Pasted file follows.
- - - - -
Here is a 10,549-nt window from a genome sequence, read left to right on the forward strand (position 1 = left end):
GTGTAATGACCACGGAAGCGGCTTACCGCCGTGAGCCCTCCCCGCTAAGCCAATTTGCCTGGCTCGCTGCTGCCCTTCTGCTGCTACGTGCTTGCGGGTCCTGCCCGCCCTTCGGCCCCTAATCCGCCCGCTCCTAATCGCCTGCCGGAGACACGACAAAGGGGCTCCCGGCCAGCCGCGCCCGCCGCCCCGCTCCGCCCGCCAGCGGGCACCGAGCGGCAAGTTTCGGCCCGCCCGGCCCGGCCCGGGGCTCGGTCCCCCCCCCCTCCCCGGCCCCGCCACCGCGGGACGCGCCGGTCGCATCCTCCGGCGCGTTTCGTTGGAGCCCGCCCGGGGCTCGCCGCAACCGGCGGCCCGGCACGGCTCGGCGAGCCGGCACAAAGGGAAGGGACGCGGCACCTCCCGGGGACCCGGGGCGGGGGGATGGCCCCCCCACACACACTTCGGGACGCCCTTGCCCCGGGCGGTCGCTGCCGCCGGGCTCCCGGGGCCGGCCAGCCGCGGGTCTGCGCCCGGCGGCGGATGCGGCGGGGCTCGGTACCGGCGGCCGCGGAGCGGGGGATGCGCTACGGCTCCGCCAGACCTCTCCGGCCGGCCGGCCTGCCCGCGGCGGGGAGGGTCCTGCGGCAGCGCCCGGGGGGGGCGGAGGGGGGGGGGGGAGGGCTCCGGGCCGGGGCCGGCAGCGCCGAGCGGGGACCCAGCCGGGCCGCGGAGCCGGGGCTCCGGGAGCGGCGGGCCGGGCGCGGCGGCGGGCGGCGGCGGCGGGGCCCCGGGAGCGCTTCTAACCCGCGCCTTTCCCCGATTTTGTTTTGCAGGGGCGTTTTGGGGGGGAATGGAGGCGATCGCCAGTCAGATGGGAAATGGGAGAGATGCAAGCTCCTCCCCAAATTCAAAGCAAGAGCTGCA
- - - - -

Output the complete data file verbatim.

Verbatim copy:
Here is a 10,549-nt window from a genome sequence, read left to right on the forward strand (position 1 = left end):
GTGTAATGACCACGGAAGCGGCTTACCGCCGTGAGCCCTCCCCGCTAAGCCAATTTGCCTGGCTCGCTGCTGCCCTTCTGCTGCTACGTGCTTGCGGGTCCTGCCCGCCCTTCGGCCCCTAATCCGCCCGCTCCTAATCGCCTGCCGGAGACACGACAAAGGGGCTCCCGGCCAGCCGCGCCCGCCGCCCCGCTCCGCCCGCCAGCGGGCACCGAGCGGCAAGTTTCGGCCCGCCCGGCCCGGCCCGGGGCTCGGTCCCCCCCCCCTCCCCGGCCCCGCCACCGCGGGACGCGCCGGTCGCATCCTCCGGCGCGTTTCGTTGGAGCCCGCCCGGGGCTCGCCGCAACCGGCGGCCCGGCACGGCTCGGCGAGCCGGCACAAAGGGAAGGGACGCGGCACCTCCCGGGGACCCGGGGCGGGGGGATGGCCCCCCCACACACACTTCGGGACGCCCTTGCCCCGGGCGGTCGCTGCCGCCGGGCTCCCGGGGCCGGCCAGCCGCGGGTCTGCGCCCGGCGGCGGATGCGGCGGGGCTCGGTACCGGCGGCCGCGGAGCGGGGGATGCGCTACGGCTCCGCCAGACCTCTCCGGCCGGCCGGCCTGCCCGCGGCGGGGAGGGTCCTGCGGCAGCGCCCGGGGGGGGCGGAGGGGGGGGGGGGAGGGCTCCGGGCCGGGGCCGGCAGCGCCGAGCGGGGACCCAGCCGGGCCGCGGAGCCGGGGCTCCGGGAGCGGCGGGCCGGGCGCGGCGGCGGGCGGCGGCGGCGGGGCCCCGGGAGCGCTTCTAACCCGCGCCTTTCCCCGATTTTGTTTTGCAGGGGCGTTTTGGGGGGGAATGGAGGCGATCGCCAGTCAGATGGGAAATGGGAGAGATGCAAGCTCCTCCCCAAATTCAAAGCAAGAGCTGCA